CDI ignition systems,trouble shooting,how do they work?

Discussion in 'Electrical' started by duivendyk, May 20, 2008.

  1. duivendyk

    duivendyk Guest

    There appears to be a lot of misunderstanding and confusion about the capacitor discharge ignition systems used today on most small IC engines. The reason for the popularity of CDI systems is that they are easier to miniaturize than the old fashioned but rugged magneto setups as found for instance on the B&S lawn mowers. They also dispense with breaker contacts which will wear out,making a maintenance-free ignition system possible (at least in theory)

    CDI is a successor to the magneto based ignition systems evolved a century ago by Bosch of Germany (Their logo still shows a magneto). It was a self-contained system,no batteries were required and it was used exclusively until these became common with the advent of electric starters). Magnetos were big and expensive and lost out to cheaper battery ignition,but held their own in motorcycles due to good high speed performance,They were standard in the smaller 2 strokes as flywheel magnetos/generators until CDI systems became competitive with the advent of solid state electronics.

    In a CDI ignition system,a storage capacitor is charged to a high voltage (a few hundred volts) by the flywheel charging coil and, at the proper moment quickly discharged into the primary winding of the ignition coil,which is actually a stepup pulse-transformer. The secondary output is a short very high amplitude pulse which fires the spark plug. All these events take place during each engine revolution. The charging coil is usually located inside the flywheel,if there is room for it, but if the flywheel doubles as a cooling fan it has to be located outside. The spark timing is controlled by a small trigger coil located in close proximity to the flywheel which generates a low voltage pulse (actually two, a positive and a negative one), as the fly wheel magnet passes by. The circuitry in the CDI unit uses this pulse to close a solid state switch (usually a thyrister) to discharge the storage capacitor into the ignition coil primary and generate the high-voltage pulse at the secondary to fire the plug. This capacitor has previously been charged to a high voltage with the high energy pulse induced in the charging coil by the flywheel magnets. All these events take place every revolution.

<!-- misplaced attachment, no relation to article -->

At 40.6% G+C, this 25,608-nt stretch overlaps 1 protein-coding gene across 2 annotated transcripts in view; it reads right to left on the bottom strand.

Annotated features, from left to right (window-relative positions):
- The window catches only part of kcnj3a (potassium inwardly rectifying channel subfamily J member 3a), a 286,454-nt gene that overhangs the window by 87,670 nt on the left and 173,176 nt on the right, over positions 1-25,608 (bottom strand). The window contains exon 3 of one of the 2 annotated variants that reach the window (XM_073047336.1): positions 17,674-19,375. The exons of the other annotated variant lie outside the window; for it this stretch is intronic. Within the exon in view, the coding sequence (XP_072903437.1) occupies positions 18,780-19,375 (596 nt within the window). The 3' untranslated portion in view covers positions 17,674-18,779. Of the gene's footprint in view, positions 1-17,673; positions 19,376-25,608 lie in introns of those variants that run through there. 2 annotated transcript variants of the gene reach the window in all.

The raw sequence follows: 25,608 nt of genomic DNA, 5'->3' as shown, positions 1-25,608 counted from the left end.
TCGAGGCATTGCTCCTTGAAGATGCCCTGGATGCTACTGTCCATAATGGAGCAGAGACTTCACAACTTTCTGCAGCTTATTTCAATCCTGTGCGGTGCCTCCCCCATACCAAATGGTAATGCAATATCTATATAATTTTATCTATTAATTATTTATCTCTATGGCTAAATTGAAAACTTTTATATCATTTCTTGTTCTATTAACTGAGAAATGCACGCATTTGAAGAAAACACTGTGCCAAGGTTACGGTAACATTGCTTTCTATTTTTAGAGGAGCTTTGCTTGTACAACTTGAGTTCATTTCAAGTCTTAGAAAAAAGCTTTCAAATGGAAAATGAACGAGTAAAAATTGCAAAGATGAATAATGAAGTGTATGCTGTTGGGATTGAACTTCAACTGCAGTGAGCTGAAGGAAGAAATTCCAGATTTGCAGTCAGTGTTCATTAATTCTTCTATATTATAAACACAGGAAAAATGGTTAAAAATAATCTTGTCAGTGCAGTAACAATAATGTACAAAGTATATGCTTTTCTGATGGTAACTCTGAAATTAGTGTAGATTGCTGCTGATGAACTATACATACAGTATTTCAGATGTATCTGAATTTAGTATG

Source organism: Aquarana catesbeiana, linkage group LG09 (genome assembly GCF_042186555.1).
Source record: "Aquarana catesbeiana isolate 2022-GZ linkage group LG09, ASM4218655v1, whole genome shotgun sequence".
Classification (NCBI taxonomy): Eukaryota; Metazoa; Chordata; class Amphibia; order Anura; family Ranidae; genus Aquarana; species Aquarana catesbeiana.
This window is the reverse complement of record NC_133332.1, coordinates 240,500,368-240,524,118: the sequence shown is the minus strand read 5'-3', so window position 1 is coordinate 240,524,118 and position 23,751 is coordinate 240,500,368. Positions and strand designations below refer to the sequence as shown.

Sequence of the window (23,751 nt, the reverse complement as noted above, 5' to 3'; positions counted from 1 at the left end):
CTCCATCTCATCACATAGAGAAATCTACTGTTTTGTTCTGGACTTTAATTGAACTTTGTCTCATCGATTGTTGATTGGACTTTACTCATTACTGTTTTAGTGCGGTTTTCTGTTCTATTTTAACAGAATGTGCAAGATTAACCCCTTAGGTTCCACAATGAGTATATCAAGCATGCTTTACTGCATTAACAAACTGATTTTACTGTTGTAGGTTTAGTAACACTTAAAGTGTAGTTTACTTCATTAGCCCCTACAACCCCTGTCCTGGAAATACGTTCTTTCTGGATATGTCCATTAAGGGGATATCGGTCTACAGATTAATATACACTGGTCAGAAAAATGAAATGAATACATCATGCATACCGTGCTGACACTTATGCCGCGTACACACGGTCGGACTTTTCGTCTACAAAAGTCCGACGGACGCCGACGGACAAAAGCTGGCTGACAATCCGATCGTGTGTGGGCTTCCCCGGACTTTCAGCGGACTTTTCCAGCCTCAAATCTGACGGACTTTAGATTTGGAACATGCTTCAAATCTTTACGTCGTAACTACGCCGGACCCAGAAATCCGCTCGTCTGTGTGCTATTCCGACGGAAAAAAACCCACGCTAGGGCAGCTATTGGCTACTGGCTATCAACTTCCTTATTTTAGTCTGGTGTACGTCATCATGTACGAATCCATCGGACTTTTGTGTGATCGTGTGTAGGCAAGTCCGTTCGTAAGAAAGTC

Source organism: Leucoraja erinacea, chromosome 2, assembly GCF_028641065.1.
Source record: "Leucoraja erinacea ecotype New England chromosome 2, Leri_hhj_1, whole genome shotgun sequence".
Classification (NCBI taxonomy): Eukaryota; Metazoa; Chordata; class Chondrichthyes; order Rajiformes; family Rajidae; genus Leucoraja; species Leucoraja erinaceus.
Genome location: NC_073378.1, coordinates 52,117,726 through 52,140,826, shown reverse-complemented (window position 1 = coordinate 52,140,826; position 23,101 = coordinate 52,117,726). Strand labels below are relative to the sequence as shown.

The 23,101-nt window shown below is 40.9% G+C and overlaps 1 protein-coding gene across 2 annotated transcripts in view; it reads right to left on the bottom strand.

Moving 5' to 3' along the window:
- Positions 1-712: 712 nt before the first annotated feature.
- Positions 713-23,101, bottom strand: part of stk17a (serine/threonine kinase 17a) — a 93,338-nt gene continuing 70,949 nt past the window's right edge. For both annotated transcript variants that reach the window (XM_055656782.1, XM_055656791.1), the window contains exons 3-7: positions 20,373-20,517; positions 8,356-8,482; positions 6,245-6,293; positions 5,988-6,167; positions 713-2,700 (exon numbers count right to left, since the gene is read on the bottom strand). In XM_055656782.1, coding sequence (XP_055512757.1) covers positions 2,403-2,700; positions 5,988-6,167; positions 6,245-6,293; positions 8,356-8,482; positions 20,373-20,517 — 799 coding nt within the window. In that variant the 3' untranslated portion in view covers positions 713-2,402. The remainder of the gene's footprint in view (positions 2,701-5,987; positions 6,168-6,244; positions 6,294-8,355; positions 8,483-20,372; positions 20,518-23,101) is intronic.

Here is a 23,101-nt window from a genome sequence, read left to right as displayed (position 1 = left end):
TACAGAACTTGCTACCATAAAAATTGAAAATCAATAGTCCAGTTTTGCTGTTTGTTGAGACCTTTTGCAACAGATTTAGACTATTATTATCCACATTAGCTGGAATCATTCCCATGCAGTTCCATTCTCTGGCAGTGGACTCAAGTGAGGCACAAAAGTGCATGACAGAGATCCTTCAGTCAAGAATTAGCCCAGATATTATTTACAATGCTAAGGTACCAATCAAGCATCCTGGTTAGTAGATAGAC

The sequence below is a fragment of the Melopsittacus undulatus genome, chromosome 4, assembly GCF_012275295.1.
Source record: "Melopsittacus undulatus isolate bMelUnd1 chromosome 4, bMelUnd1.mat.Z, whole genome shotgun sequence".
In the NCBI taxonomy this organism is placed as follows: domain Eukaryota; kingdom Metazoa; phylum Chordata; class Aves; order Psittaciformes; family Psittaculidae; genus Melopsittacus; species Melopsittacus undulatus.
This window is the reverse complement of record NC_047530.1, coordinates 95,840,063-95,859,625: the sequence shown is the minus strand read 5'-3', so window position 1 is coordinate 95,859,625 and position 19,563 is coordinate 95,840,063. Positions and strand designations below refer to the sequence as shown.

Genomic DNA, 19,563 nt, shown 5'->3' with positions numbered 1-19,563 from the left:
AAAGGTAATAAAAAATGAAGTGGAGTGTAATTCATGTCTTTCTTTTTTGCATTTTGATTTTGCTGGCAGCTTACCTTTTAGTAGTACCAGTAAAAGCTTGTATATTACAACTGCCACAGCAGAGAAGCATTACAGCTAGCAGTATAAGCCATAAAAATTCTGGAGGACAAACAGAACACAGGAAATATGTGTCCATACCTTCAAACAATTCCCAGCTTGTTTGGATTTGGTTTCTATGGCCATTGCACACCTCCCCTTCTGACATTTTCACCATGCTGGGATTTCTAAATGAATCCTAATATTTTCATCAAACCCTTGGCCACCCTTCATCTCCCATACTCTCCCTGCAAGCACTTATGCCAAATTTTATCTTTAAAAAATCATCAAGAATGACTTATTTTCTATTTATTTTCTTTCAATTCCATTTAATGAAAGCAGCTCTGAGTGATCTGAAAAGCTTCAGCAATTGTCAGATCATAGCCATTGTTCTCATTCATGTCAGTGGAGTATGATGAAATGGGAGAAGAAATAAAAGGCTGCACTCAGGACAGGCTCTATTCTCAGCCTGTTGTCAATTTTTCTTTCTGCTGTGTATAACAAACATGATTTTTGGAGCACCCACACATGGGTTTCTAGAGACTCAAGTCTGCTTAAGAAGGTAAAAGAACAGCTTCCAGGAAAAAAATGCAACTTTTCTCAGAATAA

Both the pick up coil and the power coil have two wires connected to them, one side of each goes to ground (usually coded black),they may be grounded internally in the magneto or connected together and brought out as a single wire and grounded outside or connected to a ground connection on the CDI unit. The two live outputs (charger coil output and trigger) are connected to the CDI unit. They can be identified by disconnecting them from the CDI and checking the resistance to ground with an Ohm meter. The trigger coil has low resistance,the charger coil higher (a few hundred Ohms typically).Both outputs are ac. signals!!,the charger output typically in the range of 100 V ac. DC measurements of this signal are MEANINGLESS and deceiving !,all they measure is the degree of asymmetry of the ac output,not the actual amplitude.Even simple multimeters have an ac position. The charger output is an unhealthy signal that could kill you under the right circumstances,sit on a wet saddle and grab the bare "white lead" for kicks. while riding around. This is not all that likely of course,but the output of the charger coil should be treated with respect.